As above mentioned, one of the challenges is to optimize patients care with personalized treatment. For this purpose, to design combination of clinicopathological parameters with imaging radiomic features seems interesting. This approach begins to develop and has already been evaluated, especially in breast cancers. In this way, Aoji et al.25 found that pre-therapeutic SUVmax > 6.0 was associated with a poor RFS and OS in 262 luminal-type (hormonal receptor-positive) breast cancer patients. These findings are important because luminal-type breast cancer is generally managed using only hormonal therapy and identifying patients with poor prognosis in such population would enable the use of a more intensive treatment right from the beginning. In another illustration of treatment personalization strategy, Humbert et al. showed that ΔSUVmax of the primary tumor after only one cycle of docetaxel plus trastuzumab regimen was able to predict response in patients with HER2 + locally advanced breast cancer, with possibility to improve response by adding pertuzumab26.

In our study, we have performed a subgroup analysis in patients with adenocarcinoma according to their HER2 status, overexpressed from 7 to 34% in GEJC2. HER2 + and HER2- patients did not show a statistically significant difference in RFS and OS, probably due to stage and tumor heterogeneities.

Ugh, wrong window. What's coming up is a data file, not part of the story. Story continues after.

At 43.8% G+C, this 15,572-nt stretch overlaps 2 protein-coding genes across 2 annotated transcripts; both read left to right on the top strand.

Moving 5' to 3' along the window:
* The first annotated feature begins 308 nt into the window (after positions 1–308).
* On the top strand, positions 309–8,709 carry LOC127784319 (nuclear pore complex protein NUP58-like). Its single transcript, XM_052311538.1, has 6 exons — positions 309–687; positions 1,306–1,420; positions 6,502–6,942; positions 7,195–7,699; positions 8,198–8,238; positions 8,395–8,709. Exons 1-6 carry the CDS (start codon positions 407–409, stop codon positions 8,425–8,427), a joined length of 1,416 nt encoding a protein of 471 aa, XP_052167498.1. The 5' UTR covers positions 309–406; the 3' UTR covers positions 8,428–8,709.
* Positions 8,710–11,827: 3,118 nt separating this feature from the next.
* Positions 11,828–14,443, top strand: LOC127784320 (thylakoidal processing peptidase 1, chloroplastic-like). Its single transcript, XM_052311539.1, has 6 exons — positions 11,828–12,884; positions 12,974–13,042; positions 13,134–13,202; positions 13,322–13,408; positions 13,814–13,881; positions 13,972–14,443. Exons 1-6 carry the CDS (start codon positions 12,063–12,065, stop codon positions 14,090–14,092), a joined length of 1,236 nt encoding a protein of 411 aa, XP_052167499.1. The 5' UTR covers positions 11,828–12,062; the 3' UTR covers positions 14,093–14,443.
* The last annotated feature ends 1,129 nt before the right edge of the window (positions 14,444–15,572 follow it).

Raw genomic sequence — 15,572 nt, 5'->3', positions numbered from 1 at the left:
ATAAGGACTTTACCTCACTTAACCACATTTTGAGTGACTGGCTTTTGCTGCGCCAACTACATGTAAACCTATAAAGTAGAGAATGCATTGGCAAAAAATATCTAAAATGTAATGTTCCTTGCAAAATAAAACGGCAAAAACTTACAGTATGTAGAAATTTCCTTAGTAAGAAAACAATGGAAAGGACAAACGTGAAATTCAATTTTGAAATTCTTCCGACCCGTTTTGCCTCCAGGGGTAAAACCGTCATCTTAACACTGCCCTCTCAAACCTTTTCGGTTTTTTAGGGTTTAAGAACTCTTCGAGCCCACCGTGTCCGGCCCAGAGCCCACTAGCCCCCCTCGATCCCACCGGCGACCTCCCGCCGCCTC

Methodological aspect in radiomic studies remains essential to ensure the reproducibility of results for clinical practice8. In our method, we used an absolute intensity resampling of 0–30 of the SUV with a fixed number of 64 bins. These grey levels and absolute intensity resampling were based on the results of previous studies assessing TFs robustness in FDG PET/CT27,28. Otherwise, SUV 0–30 corresponds to the typical range of tumor SUVs encountered in GEJC6,7. Thus, we chose a reproducible relative SUV threshold (40%SUVmax) as tumor delineation method. Indeed, Guezennec et al. reported a high interobserver reproducibility with this method to calculate TFs in an analysis of 43 head and neck cancers, revealing an excellent agreement for 3 indices (GLCM-Homogeneity, GLCM-Correlation and GLCM-Entropy) with an intraclass correlation coefficient higher than 0.9029. Nevertheless, they found a high variability of contouring in comparison with the gradient-based method. The FLAB (fuzzy locally adaptive Bayesian) automatic method is an interesting model that showed an improvement of true tumor volume estimation in esophageal lesions9,30. Moreover, Hatt et al. highlighted that FLAB isocontouring did not significantly affected the robustness of GLCM-Entropy, that was correlated with both RFS and OS in our univariate analysis30. This confirms our findings about Histogram-Entropy that was highly correlated to GLCM-Entropy, appearing to be a robust TF to assess prognostic value of esophageal cancers. However, to avoid the lack of reproducibility and to allow harmonization of practice, recent standardization of radiomic procedures has been proposed31,32. The future of radiomics will undeniably involve artificial intelligence, which will further strengthen its robustness33.